My name is Nhi, a foreign name. My appearance contrasted strikingly with the other girls who wore make-up, blow-dried their hair, and wore stylish clothes. I had a boyish look, favoring plain T-shirts and faded, colored jeans. … Worse, I had a thick foreign accent.
These are the opening lines of 19-year-old Nhi Tong’s personal essay, “Change for the Better,” published in the teen-written magazine YCteen. In it, Tong reflects on moving from Hanoi City, Vietnam, to New York City and her nerve-racking first weeks at Forest Hills High School in Queens. Things changed for the better, she explains, when she stepped out of her comfort zone: making friends, joining a school club, and sharing her real name after going by “Michelle” for over a year.
Stories like Tong’s are at the heart of YCteen—published by the nonprofit organization Youth Communication and distributed throughout New York City high schools. The magazine’s guiding objective is to amplify the voices and experiences of local teenagers, particularly those who are at risk or marginalized. Youth Communication has put this goal into action since its founding in 1980. “The hypothesis was that, when you see that your personal struggles are shared by others, it’s no longer a personal issue. It’s a social issue,” says Youth Communication founder, publisher and executive director Keith Hefner. “It can spark agency and activism rather than depression and despair.”
YCteen’s sister magazine, Represent, is written by and for youth in foster care. The stories featured in both publications also become the foundation for topic-specific story anthologies that address such issues as family, juvenile justice, race and ethnicity, identity, emotional and physical abuse, stigma and others. Youth Communication also offers “Leader Guides,” full curricula including story-based lesson plans and professional development to help any adult who works with young people incorporate the material into their practice.
The project has wide-reaching impact. Last year, YCteen won a Golden Lamp, the most prestigious educational publishing award given by the Association of American Publishers. “What a unique, important and completely compelling publication,” one judge commented. “More than other educational magazines I’ve seen, this one oozes REALNESS.”
The Stories Behind the Stories
Youth Communication recruits writers from the most distressed schools and neighborhoods in New York City. The writers come from diverse backgrounds; their writing skills vary. What unites their work is a desire to write and to make a difference for themselves and their peers.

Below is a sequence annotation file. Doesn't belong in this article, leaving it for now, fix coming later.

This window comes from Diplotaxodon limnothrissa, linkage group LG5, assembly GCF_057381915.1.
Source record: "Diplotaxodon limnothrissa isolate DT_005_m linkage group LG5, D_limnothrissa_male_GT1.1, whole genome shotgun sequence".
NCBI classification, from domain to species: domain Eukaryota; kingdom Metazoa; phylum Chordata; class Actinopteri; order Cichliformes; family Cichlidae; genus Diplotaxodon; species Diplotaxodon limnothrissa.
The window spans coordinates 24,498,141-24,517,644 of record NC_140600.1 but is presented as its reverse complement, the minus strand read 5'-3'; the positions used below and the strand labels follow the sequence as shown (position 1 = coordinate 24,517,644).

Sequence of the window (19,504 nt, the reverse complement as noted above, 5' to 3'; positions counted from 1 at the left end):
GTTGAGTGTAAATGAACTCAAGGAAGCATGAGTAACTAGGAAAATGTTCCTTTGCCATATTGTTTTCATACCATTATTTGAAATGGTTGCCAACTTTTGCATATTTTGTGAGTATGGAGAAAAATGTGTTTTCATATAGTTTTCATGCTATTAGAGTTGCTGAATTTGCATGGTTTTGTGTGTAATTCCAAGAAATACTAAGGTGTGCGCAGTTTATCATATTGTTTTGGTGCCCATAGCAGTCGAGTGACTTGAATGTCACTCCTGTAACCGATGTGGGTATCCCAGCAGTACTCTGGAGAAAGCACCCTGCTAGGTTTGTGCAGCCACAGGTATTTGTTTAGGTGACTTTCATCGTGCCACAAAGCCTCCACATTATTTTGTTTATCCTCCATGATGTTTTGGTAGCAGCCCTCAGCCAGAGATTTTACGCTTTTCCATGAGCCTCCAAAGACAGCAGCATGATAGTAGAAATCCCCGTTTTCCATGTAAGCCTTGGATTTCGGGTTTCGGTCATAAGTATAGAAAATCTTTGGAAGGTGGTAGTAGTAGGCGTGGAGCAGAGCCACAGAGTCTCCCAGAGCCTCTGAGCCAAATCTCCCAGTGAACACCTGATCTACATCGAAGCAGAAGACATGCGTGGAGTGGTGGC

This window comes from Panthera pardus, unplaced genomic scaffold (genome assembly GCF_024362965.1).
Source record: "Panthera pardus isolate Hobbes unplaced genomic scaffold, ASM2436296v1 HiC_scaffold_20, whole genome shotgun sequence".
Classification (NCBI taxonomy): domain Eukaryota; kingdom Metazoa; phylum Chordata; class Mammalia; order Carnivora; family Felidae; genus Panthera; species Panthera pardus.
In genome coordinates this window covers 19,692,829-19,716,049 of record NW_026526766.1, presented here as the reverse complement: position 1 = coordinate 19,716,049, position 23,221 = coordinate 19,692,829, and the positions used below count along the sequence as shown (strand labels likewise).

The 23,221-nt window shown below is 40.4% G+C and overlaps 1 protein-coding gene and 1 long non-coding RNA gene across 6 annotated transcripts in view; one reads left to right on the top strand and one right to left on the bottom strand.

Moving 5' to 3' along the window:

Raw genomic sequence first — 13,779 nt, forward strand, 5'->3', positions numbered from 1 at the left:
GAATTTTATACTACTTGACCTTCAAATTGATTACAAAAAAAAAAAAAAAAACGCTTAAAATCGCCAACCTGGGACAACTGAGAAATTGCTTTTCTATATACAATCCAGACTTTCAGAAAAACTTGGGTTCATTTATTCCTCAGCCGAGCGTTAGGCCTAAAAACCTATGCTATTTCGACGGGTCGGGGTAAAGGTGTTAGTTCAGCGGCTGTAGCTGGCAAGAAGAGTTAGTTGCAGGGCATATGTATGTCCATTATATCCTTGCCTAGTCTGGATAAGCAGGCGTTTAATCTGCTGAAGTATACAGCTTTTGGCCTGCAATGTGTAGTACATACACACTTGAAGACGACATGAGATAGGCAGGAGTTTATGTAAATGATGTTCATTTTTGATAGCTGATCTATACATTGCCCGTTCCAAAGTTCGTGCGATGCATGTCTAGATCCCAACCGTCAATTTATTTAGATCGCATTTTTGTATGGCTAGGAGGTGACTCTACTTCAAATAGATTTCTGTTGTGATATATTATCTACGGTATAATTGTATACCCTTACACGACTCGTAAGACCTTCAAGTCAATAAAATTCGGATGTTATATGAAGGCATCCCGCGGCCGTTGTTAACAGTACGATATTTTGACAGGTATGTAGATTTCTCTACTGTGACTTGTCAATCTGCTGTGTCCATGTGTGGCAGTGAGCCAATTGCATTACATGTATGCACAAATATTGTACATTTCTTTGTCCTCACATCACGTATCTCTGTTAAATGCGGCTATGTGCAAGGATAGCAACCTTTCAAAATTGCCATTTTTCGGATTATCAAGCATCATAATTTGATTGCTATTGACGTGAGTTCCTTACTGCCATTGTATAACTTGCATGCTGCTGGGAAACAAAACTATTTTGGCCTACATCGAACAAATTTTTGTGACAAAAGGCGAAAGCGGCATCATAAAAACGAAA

“We’re not looking for poets or fiction writers or aspiring journalists,” says Holly St. Lifer, editor of YCteen. “We’re really looking for young people who are interested in memoir, who are interested in writing personal stories about their lives.”
St. Lifer and her fellow editors work one-on-one with the writers accepted into Youth Communication’s spring, summer and fall writing programs. “Everyday, she [St. Lifer] would come to my computer and we’d get a chance to dig deeper into what I want to write and how she thinks that I should approach it,” Tong reflects on her summer workshop experience. “[B]ut at the same time, she’s giving me advice in real life and supporting me in a very emotional way.”
For the first time in my life, I'm listening to my own voice.
Writers are encouraged—not once, but over and over again—to reflect on the choices they made to overcome struggles. The editorial staff ask them questions, such as “How will your story help not just yourself but the reader?” and “How will it help them make thoughtful choices?” Each story goes through some 10 rounds of drafts.
“It was really great. … [T]hey would encourage me to freely write and write anything I want and to get things out of my mind,” says YCteen writer Melvin Pichardo. “And then it would be the process of, of course, condensing and taking stuff out, putting more air in. They were just really accepting of my ideas and what I stood for, which is good.”
“We value them,” St. Lifer says. “Now, some kids get this from other places, but many of our writers don’t. They don’t get that validation, they don’t get that respect, they don’t get the feeling that … adults are interested and care about them.”
Inspiration From the Middle
Youth Communication’s editorial model focuses on developing stories that allow readers to see themselves in the narrative and encourages them to take steps toward personal change. “Stories all have a beginning, middle and an end. We shrink the beginning to show just enough of the teens’ struggle to be credible for the reader,” Hefner says. “We help writers expand the middle because the middle is where they describe the strategies they used to manage the struggle. We also shrink the end, because where the writer ends up is not as important as how they got there.”
Pichardo’s story “Tough Guise” is a model example. Originally published without his byline, Pichardo writes in the opening paragraph, “My entire life, he [Pichardo’s father] embodied the idea that men are close-minded, emotionless, and are always winners. Only alcohol allowed them to feel sadness or some emotion that wasn’t aggressive.”